Exploiting IB Assignments for Approximating Marginal Probabilities
AIR FORCE INST OF TECH WRIGHT-PATTERSON AFB OH SCHOOL OF ENGINEERING
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Computing marginal probabilities whether prior or posterior in Bayesian belief networks is a hard problem. This paper discusses deterministic approximation schemes that work by adding up the probability mass in a small number of value assignments to the network variables. Under certain assumptions, the probability mass in the union of these assignments is sufficient to obtain a good approximation. Such methods are especially useful for highly-connected networks, where the maximum clique size or the cutset size make the standard algorithms intractable. In considering assignments, it is not necessary to assign values to variables that are independent of d-separated from the evidence and query nodes. In many cases, however, there is a finer independence structure not evident from the topology, but dependent on the conditional distributions of the nodes. We note that independence-based IB assignments, which were originally proposed as theory of abductive explanations, take advantage of such independence, and thus contain fewer assigned variables. As a result, the probability mass in each assignment is greater than in the respective complete assignment. Thus, fewer IB assignments are sufficient, and a good approximation can be obtained more efficiently. IB assignments can be used for efficiently approximating posterior node probabilities even in cases which do not obey the rather strict skewness assumptions used in previous research. Two algorithms for finding the high probability IB assignments are suggested one by doing a best-first heuristic search, and another by special-purpose integer linear Experimental results show that this approach is feasible for highly connected belief networks.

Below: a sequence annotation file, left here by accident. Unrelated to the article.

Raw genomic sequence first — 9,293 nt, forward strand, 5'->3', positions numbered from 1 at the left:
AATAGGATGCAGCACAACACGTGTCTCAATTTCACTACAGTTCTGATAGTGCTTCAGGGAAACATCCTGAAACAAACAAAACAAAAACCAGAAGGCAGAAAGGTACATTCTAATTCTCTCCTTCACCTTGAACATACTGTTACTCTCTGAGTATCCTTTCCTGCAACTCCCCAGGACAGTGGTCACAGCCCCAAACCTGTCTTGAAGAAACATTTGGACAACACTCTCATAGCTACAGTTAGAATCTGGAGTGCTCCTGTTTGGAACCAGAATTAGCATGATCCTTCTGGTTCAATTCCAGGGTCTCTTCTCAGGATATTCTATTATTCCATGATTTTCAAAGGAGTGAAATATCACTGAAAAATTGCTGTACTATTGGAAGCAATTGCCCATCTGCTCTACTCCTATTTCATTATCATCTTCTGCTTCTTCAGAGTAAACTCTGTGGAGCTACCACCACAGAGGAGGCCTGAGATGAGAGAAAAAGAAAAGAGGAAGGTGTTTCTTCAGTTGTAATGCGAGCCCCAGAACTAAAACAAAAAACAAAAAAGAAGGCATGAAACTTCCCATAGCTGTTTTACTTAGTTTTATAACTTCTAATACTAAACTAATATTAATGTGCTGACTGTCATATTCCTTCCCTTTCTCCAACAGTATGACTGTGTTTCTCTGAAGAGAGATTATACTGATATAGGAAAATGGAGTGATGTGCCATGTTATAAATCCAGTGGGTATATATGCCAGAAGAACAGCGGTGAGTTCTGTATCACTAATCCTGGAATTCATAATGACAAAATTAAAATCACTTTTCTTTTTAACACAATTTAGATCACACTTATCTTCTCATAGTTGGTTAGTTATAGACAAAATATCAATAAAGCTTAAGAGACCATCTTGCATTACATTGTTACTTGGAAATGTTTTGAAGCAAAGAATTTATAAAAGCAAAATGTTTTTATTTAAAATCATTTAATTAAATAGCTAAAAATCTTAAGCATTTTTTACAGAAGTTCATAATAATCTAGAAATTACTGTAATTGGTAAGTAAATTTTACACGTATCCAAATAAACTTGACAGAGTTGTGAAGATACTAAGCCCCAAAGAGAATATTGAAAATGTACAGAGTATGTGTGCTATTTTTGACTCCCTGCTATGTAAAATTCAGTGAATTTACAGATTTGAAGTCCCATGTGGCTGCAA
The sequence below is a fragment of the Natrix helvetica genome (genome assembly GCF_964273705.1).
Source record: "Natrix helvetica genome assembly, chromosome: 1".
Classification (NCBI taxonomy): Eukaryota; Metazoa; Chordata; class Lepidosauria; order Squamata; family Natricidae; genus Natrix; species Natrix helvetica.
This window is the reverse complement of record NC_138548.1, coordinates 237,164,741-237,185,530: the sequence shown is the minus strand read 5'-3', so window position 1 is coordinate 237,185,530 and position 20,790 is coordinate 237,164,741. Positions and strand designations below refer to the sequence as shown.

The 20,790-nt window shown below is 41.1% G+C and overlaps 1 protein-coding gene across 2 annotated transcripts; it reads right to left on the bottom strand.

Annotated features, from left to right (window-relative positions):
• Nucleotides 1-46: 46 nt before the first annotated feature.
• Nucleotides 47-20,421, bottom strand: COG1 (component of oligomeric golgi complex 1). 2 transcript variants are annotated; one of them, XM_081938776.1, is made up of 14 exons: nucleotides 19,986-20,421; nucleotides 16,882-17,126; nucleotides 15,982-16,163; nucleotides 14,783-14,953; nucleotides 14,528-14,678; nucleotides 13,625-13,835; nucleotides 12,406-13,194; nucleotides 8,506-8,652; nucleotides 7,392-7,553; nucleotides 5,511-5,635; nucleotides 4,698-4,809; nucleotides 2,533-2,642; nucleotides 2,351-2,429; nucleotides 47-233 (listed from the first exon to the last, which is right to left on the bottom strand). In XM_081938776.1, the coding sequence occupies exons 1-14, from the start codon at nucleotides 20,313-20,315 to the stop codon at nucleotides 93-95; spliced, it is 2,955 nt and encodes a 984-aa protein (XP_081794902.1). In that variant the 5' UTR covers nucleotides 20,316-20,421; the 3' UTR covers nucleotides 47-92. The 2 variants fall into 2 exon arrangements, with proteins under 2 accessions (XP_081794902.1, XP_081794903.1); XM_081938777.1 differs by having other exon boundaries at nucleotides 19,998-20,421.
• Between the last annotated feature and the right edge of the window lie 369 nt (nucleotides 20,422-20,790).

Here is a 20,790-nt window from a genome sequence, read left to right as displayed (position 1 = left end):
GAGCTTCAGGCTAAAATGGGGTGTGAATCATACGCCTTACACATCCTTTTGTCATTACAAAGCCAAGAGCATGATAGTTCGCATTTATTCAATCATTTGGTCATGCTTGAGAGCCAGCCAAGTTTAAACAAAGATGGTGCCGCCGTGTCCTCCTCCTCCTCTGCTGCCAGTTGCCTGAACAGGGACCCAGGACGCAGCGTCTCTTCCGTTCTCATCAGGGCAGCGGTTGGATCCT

- Operations Research